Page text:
Paul Bunyan Defeats Depression?

By Amanda Ross on June 5, 2009

The William Laughead Papers, introduced in a previous post, continue to delight.  Among the Bunyan-related materials, we found an advertising booklet heralding "Paul Bunyan's Prosperity Special."

Paul Bunyan's Prosperity Special

Click to view advertising booklet in its entirety.

This pamphlet documents the Red River Lumber Company's strategy to capitalize on the excitement surrounding the completion of the Western Pacific and Great Northern rail connection. On November 10, 1931, Arthur Curtis James drove the Golden Spike at Bieber, California, opening the "Inside Gateway" to California -- Great Northern Railway's effort to compete with the Southern Pacific Company's route between Oregon and California.

Paul Bunyan Pine signOn this same date, the Red River Lumber Company shipped a special train of lumber products from their plant at Westwood, California. Laughead's mustachioed Paul Bunyan adorned the train cars and locomotive tanks, and the 171 cars, six locomotives, and caboose cut an impressive figure, if the ad men can be believed.  According to the pamphlet, the train, at 8,325 feet long (that's nearly 1.6 miles!), was, at the time,  "one of the longest, if not the longest string of loaded cars ever handled in one train movement.  It [was] the largest single shipment of lumber products ever made, with the added distinction that it was manufactured and shipped by one producer at one plant."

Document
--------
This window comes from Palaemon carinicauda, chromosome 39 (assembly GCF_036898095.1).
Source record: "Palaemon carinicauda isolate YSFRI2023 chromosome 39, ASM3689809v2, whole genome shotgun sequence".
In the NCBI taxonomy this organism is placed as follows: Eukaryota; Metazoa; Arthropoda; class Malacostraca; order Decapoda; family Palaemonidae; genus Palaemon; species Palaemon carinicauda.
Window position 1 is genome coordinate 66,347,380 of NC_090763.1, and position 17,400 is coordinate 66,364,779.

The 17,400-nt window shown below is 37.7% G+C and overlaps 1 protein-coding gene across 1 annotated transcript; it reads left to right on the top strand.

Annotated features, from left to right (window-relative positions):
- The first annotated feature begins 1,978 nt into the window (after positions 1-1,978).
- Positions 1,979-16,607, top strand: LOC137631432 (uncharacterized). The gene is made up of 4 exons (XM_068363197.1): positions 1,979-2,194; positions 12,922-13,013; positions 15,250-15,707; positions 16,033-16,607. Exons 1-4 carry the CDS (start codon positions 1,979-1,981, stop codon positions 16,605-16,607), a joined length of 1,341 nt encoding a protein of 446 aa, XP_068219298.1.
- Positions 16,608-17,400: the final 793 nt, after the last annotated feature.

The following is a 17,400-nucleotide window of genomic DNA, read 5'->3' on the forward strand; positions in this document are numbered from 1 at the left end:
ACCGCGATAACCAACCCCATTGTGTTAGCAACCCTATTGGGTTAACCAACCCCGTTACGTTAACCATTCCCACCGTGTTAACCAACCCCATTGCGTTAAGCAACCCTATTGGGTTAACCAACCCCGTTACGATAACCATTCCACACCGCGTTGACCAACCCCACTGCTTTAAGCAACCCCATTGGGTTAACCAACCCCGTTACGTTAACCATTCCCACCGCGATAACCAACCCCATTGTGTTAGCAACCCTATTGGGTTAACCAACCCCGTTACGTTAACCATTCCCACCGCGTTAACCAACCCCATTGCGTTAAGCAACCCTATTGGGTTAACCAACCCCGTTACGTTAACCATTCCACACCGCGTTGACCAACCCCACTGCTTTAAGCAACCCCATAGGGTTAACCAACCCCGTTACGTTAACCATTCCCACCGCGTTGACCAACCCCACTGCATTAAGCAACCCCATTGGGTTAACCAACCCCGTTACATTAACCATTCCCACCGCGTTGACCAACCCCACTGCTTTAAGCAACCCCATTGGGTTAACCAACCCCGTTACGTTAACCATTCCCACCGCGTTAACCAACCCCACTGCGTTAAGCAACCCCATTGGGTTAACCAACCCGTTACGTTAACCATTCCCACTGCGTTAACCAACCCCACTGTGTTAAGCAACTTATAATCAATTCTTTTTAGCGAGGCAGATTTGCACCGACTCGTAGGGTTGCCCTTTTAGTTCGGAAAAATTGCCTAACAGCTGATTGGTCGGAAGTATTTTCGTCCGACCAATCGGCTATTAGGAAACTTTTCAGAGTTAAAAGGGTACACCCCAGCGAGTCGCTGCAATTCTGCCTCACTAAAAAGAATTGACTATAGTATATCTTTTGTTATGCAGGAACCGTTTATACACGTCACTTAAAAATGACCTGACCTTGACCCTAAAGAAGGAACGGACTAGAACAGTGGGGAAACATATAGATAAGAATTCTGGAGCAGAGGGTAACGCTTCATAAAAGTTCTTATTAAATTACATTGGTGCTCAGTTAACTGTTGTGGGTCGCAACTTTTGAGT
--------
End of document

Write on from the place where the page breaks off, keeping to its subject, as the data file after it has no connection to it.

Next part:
Bear in mind that these events occurred in 1931, with the Great Depression underway. Granting advertising materials license for hyperbole, I find the language used to celebrate the railway connection and the log shipment fascinating and not unlike today's promotion of recovery efforts. Indeed, the very choice of "Prosperity Special" packs a more pungent punch when viewed through the lens of economic hardship.

A demonstration to stimulate public confidence by offering a concrete example of the faith of the lumber industry in the basic soundness of American business. ...

... When 171 carload orders could be assembled in one train it became a mighty symbol of returning prosperity and as such was given publicity as a stimulus to public confidence. ...

... The 171-car demonstration of optimism by the lumber industry was timely in its connection with the dedication of this great railroad project.

Here was a fifteen million dollar program carried thru during a time of general pessimism. ...

[Customer orders were] particularly noteworthy coming at a time when all buying was on an ultra-conservative basis and at a season of the year when buying is normally held at the minimum.

Perhaps someone should enlighten Detroit on Paul Bunyan's apparent recovery prowess!